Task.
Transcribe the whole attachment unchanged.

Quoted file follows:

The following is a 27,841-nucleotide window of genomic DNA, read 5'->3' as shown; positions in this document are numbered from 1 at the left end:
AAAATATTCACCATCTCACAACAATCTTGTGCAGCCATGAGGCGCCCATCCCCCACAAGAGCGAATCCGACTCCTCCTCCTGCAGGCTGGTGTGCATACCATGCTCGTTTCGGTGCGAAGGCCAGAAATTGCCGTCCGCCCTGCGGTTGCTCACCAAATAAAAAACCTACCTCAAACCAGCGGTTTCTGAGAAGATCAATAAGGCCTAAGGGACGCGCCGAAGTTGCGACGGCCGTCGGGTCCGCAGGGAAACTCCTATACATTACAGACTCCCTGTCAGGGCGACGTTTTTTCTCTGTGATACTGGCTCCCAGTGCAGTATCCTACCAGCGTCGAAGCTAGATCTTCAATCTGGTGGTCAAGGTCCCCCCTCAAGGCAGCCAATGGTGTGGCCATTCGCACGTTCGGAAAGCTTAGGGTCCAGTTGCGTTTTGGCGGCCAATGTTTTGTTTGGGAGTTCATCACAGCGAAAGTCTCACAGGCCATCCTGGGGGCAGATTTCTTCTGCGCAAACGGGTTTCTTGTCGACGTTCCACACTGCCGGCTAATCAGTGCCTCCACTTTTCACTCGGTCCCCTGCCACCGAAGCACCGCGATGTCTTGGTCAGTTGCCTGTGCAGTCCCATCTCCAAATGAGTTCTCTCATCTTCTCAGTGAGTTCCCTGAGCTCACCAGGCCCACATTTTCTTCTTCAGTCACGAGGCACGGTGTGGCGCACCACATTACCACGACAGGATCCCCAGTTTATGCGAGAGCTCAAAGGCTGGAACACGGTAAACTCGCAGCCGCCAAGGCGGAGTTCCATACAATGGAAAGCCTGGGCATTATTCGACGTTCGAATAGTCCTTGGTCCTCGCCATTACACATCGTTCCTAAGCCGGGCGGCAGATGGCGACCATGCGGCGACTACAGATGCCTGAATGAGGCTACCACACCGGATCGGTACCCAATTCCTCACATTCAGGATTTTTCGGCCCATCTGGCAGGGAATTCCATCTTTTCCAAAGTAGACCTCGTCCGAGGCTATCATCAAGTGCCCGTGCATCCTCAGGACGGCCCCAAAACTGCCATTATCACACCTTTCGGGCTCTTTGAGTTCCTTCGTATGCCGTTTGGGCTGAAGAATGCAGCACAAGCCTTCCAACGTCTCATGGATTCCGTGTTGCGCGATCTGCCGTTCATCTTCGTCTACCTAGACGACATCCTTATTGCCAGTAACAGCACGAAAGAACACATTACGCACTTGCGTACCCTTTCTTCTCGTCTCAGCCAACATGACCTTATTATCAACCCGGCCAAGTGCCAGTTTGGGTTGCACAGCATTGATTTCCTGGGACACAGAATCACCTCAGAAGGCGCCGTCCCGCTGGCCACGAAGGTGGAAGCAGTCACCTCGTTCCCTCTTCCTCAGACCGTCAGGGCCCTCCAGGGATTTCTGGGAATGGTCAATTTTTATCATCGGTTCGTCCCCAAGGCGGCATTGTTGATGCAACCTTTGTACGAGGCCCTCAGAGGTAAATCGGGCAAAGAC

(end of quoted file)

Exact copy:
The following is a 27,841-nucleotide window of genomic DNA, read 5'->3' as shown; positions in this document are numbered from 1 at the left end:
AAAATATTCACCATCTCACAACAATCTTGTGCAGCCATGAGGCGCCCATCCCCCACAAGAGCGAATCCGACTCCTCCTCCTGCAGGCTGGTGTGCATACCATGCTCGTTTCGGTGCGAAGGCCAGAAATTGCCGTCCGCCCTGCGGTTGCTCACCAAATAAAAAACCTACCTCAAACCAGCGGTTTCTGAGAAGATCAATAAGGCCTAAGGGACGCGCCGAAGTTGCGACGGCCGTCGGGTCCGCAGGGAAACTCCTATACATTACAGACTCCCTGTCAGGGCGACGTTTTTTCTCTGTGATACTGGCTCCCAGTGCAGTATCCTACCAGCGTCGAAGCTAGATCTTCAATCTGGTGGTCAAGGTCCCCCCTCAAGGCAGCCAATGGTGTGGCCATTCGCACGTTCGGAAAGCTTAGGGTCCAGTTGCGTTTTGGCGGCCAATGTTTTGTTTGGGAGTTCATCACAGCGAAAGTCTCACAGGCCATCCTGGGGGCAGATTTCTTCTGCGCAAACGGGTTTCTTGTCGACGTTCCACACTGCCGGCTAATCAGTGCCTCCACTTTTCACTCGGTCCCCTGCCACCGAAGCACCGCGATGTCTTGGTCAGTTGCCTGTGCAGTCCCATCTCCAAATGAGTTCTCTCATCTTCTCAGTGAGTTCCCTGAGCTCACCAGGCCCACATTTTCTTCTTCAGTCACGAGGCACGGTGTGGCGCACCACATTACCACGACAGGATCCCCAGTTTATGCGAGAGCTCAAAGGCTGGAACACGGTAAACTCGCAGCCGCCAAGGCGGAGTTCCATACAATGGAAAGCCTGGGCATTATTCGACGTTCGAATAGTCCTTGGTCCTCGCCATTACACATCGTTCCTAAGCCGGGCGGCAGATGGCGACCATGCGGCGACTACAGATGCCTGAATGAGGCTACCACACCGGATCGGTACCCAATTCCTCACATTCAGGATTTTTCGGCCCATCTGGCAGGGAATTCCATCTTTTCCAAAGTAGACCTCGTCCGAGGCTATCATCAAGTGCCCGTGCATCCTCAGGACGGCCCCAAAACTGCCATTATCACACCTTTCGGGCTCTTTGAGTTCCTTCGTATGCCGTTTGGGCTGAAGAATGCAGCACAAGCCTTCCAACGTCTCATGGATTCCGTGTTGCGCGATCTGCCGTTCATCTTCGTCTACCTAGACGACATCCTTATTGCCAGTAACAGCACGAAAGAACACATTACGCACTTGCGTACCCTTTCTTCTCGTCTCAGCCAACATGACCTTATTATCAACCCGGCCAAGTGCCAGTTTGGGTTGCACAGCATTGATTTCCTGGGACACAGAATCACCTCAGAAGGCGCCGTCCCGCTGGCCACGAAGGTGGAAGCAGTCACCTCGTTCCCTCTTCCTCAGACCGTCAGGGCCCTCCAGGGATTTCTGGGAATGGTCAATTTTTATCATCGGTTCGTCCCCAAGGCGGCATTGTTGATGCAACCTTTGTACGAGGCCCTCAGAGGTAAATCGGGCAAAGAC